As the holiday season approaches and you start to think about your New Year’s resolutions, it’s important to keep in mind that there are still some tactical things you can do before the end of the year to help save costs, maximize benefits, and more importantly, reduce your tax bill come April. While everyone’s situation is different and not all items will apply to you, I wanted to make a checklist of things you should think about doing before December 31.

For everyone…

  • General
    • Take stock of where you stand year-to-date of your income from various sources:
      • Earned income
      • Passive income (e.g. From rental property)
      • Investment income (interest, dividends, realized capital gains or losses, mutual fund capital gains distributions)
      • Distributions from a retirement account, pension, annuity, etc.
      • Social Security benefits
    • Estimate what your income will be for the remainder of the year
    • Plan out itemized deductions
      • Based on your estimated income this year and next year, you may want to accelerate deductions this year or push them into next year
      • “Bunch” itemized deductions if you have a particularly high-income year and will not be subject to AMT. This is where you combine deductible expenses (such as medical procedures, pre-paying property taxes, charitable donations, etc.) into a single year to maximize your deductions.
    • Consider a Roth conversion
  • Investments – Taxable Brokerage Accounts Only
    • “Harvest” investment losses to offset capital gains. Be careful not to trigger any wash sale violations.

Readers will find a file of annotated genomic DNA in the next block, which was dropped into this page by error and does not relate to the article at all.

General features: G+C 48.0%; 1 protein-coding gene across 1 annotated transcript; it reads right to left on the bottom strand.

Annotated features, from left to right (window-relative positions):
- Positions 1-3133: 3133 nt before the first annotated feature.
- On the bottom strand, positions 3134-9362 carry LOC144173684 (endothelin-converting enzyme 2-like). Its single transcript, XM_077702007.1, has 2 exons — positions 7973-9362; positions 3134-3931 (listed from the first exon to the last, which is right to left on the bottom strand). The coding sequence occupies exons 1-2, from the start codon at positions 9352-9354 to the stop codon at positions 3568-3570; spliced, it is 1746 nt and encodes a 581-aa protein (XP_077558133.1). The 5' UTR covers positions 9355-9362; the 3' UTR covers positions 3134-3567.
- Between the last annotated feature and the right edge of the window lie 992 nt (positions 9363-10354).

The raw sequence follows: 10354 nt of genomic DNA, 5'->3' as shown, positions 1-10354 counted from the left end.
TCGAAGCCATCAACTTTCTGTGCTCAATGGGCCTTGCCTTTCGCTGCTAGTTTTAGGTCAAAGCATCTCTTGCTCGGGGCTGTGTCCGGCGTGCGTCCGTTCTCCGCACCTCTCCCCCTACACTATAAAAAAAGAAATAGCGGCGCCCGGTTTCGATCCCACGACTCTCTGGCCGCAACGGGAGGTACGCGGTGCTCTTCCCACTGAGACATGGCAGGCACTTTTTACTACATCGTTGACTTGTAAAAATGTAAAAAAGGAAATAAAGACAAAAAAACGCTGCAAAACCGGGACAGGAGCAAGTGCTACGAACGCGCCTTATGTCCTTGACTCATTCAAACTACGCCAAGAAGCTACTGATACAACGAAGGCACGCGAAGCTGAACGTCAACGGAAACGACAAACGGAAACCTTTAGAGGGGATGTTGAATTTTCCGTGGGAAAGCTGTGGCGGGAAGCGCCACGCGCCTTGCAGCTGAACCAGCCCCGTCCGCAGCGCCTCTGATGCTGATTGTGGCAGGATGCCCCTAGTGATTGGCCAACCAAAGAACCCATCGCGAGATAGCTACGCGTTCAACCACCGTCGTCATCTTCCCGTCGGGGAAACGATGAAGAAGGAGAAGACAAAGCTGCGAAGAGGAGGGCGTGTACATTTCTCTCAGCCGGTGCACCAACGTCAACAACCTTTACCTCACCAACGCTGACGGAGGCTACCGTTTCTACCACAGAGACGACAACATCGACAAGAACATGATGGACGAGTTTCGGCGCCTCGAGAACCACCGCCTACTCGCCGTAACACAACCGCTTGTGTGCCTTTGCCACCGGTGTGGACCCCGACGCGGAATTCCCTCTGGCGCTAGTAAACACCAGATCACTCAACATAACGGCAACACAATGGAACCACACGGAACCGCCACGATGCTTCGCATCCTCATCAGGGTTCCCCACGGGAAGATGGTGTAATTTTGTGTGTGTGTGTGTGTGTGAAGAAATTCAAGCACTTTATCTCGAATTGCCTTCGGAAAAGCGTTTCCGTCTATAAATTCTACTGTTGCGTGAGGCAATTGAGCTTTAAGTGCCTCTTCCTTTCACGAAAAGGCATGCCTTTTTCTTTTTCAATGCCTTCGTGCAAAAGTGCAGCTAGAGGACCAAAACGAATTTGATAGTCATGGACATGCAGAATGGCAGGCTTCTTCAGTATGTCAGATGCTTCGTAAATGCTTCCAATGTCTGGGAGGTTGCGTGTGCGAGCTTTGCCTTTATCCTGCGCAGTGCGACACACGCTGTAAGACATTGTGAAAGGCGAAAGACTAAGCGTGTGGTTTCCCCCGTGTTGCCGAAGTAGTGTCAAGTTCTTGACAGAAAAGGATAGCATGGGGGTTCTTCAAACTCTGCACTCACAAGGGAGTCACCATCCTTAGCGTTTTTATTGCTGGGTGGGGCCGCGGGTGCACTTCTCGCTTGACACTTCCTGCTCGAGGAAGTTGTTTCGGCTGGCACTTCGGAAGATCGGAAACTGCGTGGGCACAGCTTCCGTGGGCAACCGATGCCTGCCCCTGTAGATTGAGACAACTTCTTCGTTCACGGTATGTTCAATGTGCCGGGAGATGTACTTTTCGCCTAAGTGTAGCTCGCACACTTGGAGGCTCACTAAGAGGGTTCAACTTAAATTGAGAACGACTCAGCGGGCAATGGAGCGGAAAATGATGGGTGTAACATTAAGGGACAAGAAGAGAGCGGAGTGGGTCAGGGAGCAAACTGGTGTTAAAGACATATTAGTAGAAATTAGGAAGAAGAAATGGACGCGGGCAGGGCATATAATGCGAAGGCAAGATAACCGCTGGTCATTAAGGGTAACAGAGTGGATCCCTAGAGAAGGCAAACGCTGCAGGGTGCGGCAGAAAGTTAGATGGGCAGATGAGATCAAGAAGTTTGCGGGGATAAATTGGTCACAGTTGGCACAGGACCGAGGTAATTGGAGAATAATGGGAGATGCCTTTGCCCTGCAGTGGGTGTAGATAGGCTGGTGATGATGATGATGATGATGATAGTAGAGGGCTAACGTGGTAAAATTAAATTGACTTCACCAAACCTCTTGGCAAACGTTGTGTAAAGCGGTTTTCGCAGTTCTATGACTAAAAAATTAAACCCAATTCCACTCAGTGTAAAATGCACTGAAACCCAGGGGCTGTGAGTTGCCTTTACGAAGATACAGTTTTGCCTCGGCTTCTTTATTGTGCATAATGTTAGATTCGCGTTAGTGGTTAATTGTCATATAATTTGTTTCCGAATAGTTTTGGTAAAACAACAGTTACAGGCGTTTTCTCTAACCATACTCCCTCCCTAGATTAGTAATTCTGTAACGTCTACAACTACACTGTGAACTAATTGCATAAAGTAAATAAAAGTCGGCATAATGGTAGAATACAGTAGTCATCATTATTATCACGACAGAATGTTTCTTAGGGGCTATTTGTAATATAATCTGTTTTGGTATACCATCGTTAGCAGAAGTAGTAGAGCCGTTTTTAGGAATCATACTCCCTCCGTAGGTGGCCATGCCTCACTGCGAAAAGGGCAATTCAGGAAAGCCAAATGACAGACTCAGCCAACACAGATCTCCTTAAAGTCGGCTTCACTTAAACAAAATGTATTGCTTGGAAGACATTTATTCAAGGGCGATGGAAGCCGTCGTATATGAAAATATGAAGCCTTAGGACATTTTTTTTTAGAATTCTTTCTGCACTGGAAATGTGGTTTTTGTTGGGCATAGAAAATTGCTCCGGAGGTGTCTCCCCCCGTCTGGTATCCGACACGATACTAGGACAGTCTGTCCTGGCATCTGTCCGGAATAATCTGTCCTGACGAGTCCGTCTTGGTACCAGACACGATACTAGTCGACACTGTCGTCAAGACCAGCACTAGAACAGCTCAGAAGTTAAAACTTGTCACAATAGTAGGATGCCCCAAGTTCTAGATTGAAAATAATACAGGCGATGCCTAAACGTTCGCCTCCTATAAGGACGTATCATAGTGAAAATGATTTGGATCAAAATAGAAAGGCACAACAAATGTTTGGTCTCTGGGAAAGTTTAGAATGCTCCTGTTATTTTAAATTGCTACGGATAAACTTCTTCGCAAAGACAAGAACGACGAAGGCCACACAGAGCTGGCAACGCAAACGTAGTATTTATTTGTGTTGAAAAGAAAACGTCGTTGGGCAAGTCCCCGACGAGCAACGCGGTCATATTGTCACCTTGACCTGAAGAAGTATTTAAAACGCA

• Accelerate investment gains. If you will be in a tax bracket where long term capital gains are not taxed, it makes sense to realize gains now and reinvest the money at a higher cost basis, so your taxes will be lower in future years.
    • Avoid new investments into mutual funds that will distribute capital gains before the year ends
  • College Funding
  • Family/Legacy Planning
    • Charitable contributions
    • Finalize gifting to take advantage of annual gift exclusion
      • Make 529 contributions for kids or grandkids
      • Be careful to avoid the “Kiddie tax” if you plan on gifting stock to dependent children

If you are still working…

  • Employer Benefits
    • Take advantage of any “use it or lose it” Flexible Spending Account money that cannot be rolled over to next year
    • Maximize 401k employee deferrals (Traditional vs. Roth 401k).
    • Enroll or re-enroll for benefits during your open enrollment period

If you are retired…

  • Plan Your Cash Flow
    • Estimate how much you will need throughout the next year and determine the most efficient sources for the money to come from.
    • Sources may include:
      • Pension income
      • Social Security
      • Taxable brokerage accounts
      • Traditional IRA accounts
      • Roth IRA accounts

Work With LifeSighted

Are you are looking to make positive steps forward with your finances? And are ready to do what it takes to acheive the freedom and flexibility you want in life? Awesome! We may be a good fit for each other.